Read in my face a volume of despairs,
The wailing Iliads of my tragic woe,
Drawn with my blood and printed with my cares
Wrought by her hand, that I have honor'd so.
Who, whilst I burn, she sings at my soul's wrack,
Looking aloft from a turret of her pride;
There my soul's tyrant joys her in the sack
Of her own seat, whereof I made her guide.
There do these smokes that from affliction rise,
Serve as an incense to a cruel Dame;
A sacrifice thrice grateful to her eyes,
Because their power serve to exact the same.
Thus ruins she, to satisfy her will,
The Temple where her name was honor'd still.
Though Daniel was most known as a playwright and dramatist, his contributions to poetry in the English Renaissance are significant, particularly his sonnets. Here, in high fashion, Daniel cultivates an air of despair and sorrow, something I've discussed before. There was a fashion of melancholy, where expressing your sadness in an elegant way was socially desirable. While it's certainly highly affected language, it's still got sincerity about it.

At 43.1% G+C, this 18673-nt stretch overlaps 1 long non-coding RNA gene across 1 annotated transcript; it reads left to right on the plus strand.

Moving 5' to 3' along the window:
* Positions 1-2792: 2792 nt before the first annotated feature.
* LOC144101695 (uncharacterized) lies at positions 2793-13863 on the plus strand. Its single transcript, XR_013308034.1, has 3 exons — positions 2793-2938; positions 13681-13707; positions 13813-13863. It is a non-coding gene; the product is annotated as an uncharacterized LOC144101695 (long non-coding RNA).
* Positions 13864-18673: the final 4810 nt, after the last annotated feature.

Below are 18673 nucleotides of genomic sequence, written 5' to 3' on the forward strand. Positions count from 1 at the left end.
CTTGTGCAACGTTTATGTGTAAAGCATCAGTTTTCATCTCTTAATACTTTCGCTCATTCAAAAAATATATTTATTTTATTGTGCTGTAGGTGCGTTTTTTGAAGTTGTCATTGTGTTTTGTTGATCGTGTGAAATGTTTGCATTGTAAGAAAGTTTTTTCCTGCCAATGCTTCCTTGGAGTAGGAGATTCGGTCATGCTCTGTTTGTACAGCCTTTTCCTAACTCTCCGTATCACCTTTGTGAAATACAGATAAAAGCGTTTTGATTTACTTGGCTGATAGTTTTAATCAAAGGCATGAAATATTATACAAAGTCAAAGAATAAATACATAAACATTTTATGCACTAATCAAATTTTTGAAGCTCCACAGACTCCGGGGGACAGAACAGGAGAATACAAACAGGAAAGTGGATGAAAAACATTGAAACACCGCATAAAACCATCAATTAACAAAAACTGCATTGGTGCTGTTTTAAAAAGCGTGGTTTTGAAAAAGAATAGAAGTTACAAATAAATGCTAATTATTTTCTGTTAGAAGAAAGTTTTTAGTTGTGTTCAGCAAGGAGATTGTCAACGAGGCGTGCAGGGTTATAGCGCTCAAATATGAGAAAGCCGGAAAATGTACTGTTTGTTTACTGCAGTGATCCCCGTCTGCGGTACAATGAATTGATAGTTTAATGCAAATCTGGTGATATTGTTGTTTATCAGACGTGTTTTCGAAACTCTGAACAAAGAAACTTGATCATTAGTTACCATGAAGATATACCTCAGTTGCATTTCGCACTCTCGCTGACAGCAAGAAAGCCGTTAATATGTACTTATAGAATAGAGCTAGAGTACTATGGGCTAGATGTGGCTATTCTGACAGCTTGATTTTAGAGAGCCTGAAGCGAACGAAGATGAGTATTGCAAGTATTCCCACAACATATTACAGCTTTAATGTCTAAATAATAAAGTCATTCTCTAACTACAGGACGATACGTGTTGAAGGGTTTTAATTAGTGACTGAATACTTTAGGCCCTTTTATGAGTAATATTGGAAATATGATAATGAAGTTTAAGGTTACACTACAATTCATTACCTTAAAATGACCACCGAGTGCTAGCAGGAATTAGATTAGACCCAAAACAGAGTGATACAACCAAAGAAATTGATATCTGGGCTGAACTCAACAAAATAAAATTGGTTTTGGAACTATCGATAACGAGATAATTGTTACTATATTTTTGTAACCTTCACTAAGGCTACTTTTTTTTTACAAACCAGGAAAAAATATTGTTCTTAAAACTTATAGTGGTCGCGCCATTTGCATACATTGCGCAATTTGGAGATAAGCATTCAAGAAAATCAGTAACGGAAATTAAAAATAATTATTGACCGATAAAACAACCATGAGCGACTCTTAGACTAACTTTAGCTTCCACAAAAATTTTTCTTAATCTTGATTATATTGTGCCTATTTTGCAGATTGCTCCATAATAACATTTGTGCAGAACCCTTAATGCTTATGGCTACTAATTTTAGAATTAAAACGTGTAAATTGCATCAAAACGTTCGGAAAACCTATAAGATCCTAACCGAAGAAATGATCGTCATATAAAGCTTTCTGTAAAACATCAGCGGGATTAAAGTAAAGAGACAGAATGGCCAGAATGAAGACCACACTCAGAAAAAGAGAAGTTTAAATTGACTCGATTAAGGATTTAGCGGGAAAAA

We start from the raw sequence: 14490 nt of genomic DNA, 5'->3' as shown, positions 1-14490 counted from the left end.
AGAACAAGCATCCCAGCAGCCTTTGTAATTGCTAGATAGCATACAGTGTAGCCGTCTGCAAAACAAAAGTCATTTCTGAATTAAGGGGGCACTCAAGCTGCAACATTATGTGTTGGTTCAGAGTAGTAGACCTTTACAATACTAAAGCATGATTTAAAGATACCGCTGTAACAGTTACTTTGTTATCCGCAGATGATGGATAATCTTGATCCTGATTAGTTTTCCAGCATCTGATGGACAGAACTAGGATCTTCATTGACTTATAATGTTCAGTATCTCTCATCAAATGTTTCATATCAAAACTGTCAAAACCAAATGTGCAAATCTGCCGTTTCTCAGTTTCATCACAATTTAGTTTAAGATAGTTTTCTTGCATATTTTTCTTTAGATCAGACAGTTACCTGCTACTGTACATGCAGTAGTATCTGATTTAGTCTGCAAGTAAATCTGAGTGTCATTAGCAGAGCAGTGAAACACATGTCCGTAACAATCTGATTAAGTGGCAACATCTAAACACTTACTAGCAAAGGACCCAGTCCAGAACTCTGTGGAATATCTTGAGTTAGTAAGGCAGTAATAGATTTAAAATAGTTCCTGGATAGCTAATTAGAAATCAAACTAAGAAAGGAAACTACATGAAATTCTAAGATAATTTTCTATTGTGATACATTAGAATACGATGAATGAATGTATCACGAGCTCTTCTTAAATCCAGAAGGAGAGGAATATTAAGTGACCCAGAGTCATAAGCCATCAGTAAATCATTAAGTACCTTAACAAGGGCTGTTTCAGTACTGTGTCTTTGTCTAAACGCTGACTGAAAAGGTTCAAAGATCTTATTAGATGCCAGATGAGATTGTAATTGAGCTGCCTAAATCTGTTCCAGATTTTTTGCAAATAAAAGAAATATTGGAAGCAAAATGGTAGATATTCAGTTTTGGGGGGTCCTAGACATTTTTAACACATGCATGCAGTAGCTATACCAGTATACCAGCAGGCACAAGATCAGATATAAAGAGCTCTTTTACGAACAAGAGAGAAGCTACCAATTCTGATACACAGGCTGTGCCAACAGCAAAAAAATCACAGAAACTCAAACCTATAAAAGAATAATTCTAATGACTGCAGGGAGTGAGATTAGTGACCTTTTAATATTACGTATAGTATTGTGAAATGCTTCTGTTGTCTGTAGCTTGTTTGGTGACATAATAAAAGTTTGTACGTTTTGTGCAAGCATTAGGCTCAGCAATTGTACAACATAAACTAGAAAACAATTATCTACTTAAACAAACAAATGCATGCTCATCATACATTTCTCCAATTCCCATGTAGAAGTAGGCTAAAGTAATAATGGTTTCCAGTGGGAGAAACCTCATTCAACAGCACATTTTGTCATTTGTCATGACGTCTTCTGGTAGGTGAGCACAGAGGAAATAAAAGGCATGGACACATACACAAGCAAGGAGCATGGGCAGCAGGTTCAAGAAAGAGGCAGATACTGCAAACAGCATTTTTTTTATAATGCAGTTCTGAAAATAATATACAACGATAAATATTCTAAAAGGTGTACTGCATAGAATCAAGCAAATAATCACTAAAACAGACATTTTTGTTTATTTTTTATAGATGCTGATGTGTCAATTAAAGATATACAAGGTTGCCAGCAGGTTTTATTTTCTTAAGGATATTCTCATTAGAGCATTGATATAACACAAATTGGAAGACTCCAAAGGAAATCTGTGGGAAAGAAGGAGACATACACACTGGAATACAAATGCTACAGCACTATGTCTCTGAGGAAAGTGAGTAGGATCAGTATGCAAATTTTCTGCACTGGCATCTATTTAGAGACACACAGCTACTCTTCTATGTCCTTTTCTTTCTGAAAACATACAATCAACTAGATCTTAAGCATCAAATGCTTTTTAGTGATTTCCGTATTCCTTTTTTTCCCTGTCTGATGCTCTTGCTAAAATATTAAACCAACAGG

Daniel describes his lover, who has presumably spurned his offenses, like a Queen, a tyrant who ruins the "temple where her name was honor'd still." That temple is Daniel himself, his heart. He burns in torment and pain, as if cast into hell, but she just sings and laughs. Still though, he cannot help but worship her, such is his love. It's somewhat hokey by our modern standards, but I can't help but think these sonnets of his would have greatly pleased his wealthy patron, Mary, Countess of Pembroke. These seem to be the height of passion and refinement as far as suffering is concerned.